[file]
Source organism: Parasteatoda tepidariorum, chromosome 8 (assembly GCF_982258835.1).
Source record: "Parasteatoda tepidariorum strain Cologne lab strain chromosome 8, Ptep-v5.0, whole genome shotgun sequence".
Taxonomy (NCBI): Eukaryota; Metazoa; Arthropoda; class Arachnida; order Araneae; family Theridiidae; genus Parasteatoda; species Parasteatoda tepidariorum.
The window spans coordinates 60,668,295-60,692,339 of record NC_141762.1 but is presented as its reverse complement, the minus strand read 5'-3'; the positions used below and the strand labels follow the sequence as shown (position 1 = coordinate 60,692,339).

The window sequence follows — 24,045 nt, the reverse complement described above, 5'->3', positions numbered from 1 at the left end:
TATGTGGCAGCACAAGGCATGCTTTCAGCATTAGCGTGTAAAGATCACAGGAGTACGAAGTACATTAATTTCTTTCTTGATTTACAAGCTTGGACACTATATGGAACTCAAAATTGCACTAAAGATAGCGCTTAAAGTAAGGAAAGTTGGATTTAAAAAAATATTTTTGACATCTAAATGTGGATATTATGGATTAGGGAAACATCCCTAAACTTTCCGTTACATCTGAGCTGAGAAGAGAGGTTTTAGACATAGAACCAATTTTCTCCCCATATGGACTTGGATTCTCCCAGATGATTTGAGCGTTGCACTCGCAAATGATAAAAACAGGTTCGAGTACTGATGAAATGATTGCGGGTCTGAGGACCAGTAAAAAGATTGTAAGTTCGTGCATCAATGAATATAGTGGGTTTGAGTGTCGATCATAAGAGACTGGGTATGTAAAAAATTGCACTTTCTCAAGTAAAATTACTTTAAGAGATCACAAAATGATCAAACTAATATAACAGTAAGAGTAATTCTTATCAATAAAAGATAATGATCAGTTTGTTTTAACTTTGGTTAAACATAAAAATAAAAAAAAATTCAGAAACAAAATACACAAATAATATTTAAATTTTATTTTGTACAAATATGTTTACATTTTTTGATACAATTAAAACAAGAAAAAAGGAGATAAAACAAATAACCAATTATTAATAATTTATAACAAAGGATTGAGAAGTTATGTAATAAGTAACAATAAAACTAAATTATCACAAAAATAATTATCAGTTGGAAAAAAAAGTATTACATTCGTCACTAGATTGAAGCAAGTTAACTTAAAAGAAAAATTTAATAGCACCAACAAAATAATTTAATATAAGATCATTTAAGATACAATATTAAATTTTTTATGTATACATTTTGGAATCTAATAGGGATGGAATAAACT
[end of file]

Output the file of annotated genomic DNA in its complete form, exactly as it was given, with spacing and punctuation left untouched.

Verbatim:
Source organism: Parasteatoda tepidariorum, chromosome 8 (assembly GCF_982258835.1).
Source record: "Parasteatoda tepidariorum strain Cologne lab strain chromosome 8, Ptep-v5.0, whole genome shotgun sequence".
Taxonomy (NCBI): Eukaryota; Metazoa; Arthropoda; class Arachnida; order Araneae; family Theridiidae; genus Parasteatoda; species Parasteatoda tepidariorum.
The window spans coordinates 60,668,295-60,692,339 of record NC_141762.1 but is presented as its reverse complement, the minus strand read 5'-3'; the positions used below and the strand labels follow the sequence as shown (position 1 = coordinate 60,692,339).

The window sequence follows — 24,045 nt, the reverse complement described above, 5'->3', positions numbered from 1 at the left end:
TATGTGGCAGCACAAGGCATGCTTTCAGCATTAGCGTGTAAAGATCACAGGAGTACGAAGTACATTAATTTCTTTCTTGATTTACAAGCTTGGACACTATATGGAACTCAAAATTGCACTAAAGATAGCGCTTAAAGTAAGGAAAGTTGGATTTAAAAAAATATTTTTGACATCTAAATGTGGATATTATGGATTAGGGAAACATCCCTAAACTTTCCGTTACATCTGAGCTGAGAAGAGAGGTTTTAGACATAGAACCAATTTTCTCCCCATATGGACTTGGATTCTCCCAGATGATTTGAGCGTTGCACTCGCAAATGATAAAAACAGGTTCGAGTACTGATGAAATGATTGCGGGTCTGAGGACCAGTAAAAAGATTGTAAGTTCGTGCATCAATGAATATAGTGGGTTTGAGTGTCGATCATAAGAGACTGGGTATGTAAAAAATTGCACTTTCTCAAGTAAAATTACTTTAAGAGATCACAAAATGATCAAACTAATATAACAGTAAGAGTAATTCTTATCAATAAAAGATAATGATCAGTTTGTTTTAACTTTGGTTAAACATAAAAATAAAAAAAAATTCAGAAACAAAATACACAAATAATATTTAAATTTTATTTTGTACAAATATGTTTACATTTTTTGATACAATTAAAACAAGAAAAAAGGAGATAAAACAAATAACCAATTATTAATAATTTATAACAAAGGATTGAGAAGTTATGTAATAAGTAACAATAAAACTAAATTATCACAAAAATAATTATCAGTTGGAAAAAAAAGTATTACATTCGTCACTAGATTGAAGCAAGTTAACTTAAAAGAAAAATTTAATAGCACCAACAAAATAATTTAATATAAGATCATTTAAGATACAATATTAAATTTTTTATGTATACATTTTGGAATCTAATAGGGATGGAATAAACT